A potential sub-copy you could use to explain the offer better,
The role of visuals and imagery,
The importance of the right placement in the browser’s window, and
The call to action.
A quick note before we begin: My goal for this section is to offer you a guideline for creating your exit popups. Use this information to identify what to include on the popup but also, where and how to use each element to help increase conversions.
Element #1. The offer
Do you want to know the biggest secret of exit popup success?
It’s offering a visitor something they’d be willing to act on your popup – Give you their email address, go to a specific page, complete the purchase.
We refer to this element as the pop-up offer. And the simplest way to describe it is as something you promise to give the person if they act on the popup call to action.
You can promise them a discount code, if they give you their email address in return, for example. Or promise to send them your latest articles.
You could entice them to join your mailing list by making them the first people to know about new products, promotions or deals. And that they’ll be able to avail of them far before the general public. You can try convincing them to buy the item they’ve added to the cart with a generous one-time offer. Or deliver the information they sought, in the form of a free downloadable resource, for their email.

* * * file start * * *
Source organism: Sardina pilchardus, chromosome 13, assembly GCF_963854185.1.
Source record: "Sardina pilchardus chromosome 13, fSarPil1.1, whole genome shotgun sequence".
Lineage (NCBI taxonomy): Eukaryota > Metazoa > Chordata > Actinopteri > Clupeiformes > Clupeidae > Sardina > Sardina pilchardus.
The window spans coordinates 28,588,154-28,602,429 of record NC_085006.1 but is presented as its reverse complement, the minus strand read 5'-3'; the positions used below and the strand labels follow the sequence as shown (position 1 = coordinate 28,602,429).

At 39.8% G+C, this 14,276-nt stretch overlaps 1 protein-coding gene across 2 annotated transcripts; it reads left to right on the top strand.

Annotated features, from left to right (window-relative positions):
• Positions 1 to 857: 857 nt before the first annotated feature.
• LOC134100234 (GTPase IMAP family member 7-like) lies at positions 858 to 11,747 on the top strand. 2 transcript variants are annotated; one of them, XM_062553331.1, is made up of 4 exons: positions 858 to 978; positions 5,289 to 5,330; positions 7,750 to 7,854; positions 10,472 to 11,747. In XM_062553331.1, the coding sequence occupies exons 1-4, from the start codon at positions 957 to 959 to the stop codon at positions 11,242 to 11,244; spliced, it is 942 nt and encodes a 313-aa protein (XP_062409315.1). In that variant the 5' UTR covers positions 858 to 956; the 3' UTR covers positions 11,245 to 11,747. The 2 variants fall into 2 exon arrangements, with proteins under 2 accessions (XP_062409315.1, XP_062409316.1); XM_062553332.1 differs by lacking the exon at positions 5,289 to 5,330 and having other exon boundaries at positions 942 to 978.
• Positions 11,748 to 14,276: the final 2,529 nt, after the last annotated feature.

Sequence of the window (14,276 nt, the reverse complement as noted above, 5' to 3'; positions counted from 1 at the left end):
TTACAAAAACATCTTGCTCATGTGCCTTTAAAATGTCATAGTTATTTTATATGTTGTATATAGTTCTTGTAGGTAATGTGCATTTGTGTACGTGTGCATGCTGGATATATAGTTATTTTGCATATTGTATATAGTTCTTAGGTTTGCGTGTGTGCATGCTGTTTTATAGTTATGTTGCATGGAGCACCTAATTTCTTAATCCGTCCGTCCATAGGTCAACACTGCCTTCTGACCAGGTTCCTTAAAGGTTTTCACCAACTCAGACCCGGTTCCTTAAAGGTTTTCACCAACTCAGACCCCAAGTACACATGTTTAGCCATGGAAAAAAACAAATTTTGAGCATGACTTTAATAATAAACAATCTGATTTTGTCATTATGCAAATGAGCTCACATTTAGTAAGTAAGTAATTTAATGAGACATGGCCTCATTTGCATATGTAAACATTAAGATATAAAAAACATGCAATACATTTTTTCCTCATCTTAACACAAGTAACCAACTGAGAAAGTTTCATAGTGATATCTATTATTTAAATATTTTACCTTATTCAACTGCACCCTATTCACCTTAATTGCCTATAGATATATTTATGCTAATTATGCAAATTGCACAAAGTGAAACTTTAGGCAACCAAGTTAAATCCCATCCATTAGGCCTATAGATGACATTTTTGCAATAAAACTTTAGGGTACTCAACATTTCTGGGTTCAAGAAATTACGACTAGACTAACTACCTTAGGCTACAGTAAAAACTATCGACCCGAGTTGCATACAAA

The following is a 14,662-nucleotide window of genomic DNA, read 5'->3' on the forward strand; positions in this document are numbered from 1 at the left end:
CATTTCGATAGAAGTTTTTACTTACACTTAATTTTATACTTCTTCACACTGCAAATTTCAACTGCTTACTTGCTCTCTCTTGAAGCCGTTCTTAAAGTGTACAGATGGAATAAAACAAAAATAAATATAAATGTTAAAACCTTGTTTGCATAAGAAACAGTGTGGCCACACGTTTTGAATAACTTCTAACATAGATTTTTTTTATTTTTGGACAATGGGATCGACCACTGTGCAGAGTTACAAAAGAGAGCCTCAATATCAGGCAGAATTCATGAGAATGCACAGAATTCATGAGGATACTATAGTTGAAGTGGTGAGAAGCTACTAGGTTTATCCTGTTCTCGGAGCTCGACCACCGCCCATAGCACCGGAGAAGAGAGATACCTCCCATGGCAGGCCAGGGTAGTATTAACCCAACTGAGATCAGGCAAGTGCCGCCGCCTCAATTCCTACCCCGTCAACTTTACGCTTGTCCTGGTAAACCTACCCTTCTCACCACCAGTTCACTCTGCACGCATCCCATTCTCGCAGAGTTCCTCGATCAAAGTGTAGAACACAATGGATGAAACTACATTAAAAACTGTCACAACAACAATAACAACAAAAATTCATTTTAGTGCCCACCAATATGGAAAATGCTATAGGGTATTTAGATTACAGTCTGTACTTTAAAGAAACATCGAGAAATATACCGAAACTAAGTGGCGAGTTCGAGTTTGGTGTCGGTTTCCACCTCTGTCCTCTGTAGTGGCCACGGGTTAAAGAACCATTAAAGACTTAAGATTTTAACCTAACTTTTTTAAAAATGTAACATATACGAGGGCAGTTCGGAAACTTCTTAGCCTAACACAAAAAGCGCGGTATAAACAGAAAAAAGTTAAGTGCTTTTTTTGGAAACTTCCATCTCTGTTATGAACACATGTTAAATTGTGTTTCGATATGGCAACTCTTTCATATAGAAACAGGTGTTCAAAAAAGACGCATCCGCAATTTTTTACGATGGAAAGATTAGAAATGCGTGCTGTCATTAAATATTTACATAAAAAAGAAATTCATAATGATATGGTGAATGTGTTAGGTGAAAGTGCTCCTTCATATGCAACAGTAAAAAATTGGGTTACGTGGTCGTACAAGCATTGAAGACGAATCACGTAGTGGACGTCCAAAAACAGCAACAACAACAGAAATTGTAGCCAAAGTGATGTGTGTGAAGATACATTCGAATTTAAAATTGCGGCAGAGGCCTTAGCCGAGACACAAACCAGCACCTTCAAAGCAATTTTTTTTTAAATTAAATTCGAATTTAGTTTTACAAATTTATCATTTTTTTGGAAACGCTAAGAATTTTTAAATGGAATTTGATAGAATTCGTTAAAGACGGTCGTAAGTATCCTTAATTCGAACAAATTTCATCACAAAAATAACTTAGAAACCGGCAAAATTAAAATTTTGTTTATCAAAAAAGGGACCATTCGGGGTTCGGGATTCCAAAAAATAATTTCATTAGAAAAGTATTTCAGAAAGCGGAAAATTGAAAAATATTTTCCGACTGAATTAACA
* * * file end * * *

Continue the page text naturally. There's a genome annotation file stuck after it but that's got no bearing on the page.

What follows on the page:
All in all, the offer you choose must match two objectives.
One, it has to relate to your marketing objective. For example, if you aim to build the mailing list, you must offer something a person would want to give their email address for.
And two, it must meet the audience’s needs. Think about it, if your audience doesn’t seek in-depth information, then offering a lead magnet will, most likely, fail to deliver significant results. But if they’re in a shopping frenzy and you promise to send them a discount code, then you can count on many signups.
How do you communicate the offer?
Most commonly, you include it in the headline. However, placing it in the sub-copy or even the call to action would tell the person what’s in it for them equally well.
Levi’s, for example, uses the headline to reveal the offer – A discount and free shipping.
GiftIt, on the other hand, locates the offer in the sub-copy. However, note that they’ve set the key information – the size of the discount – in bold. In doing so, they make it visible clearly, in spite of it not being in the headline.
Element #2. The headline
Of all the popup elements, the headline is the most important one. First, it attracts the visitor’s attention. Without a strong headline, the person will, most likely, click the popup off and leave in a hurry.
On most popups, the headline also conveys the offer. It tells the visitor what’s in it for them. And that’s another way it attracts their attention too.
Finally, the headline makes them review what else is on the popup, discover the offer and act on it.
I’m sure you’ll agree, neither of the above is a small feat. But your headline has to do them all.
(Which would also explain why most of our clients name writing the headline as their biggest challenge when creating exit popups.)
The good news? You don’t have to start from scratch. Use proven formulas to write headlines that will engage your users.
We’ve described them in detail with examples in another guide. You can view it here.
But to summarize, the formulas are:
Direct headlines, explaining the offer. For example: “Get $10 Off Your First Order”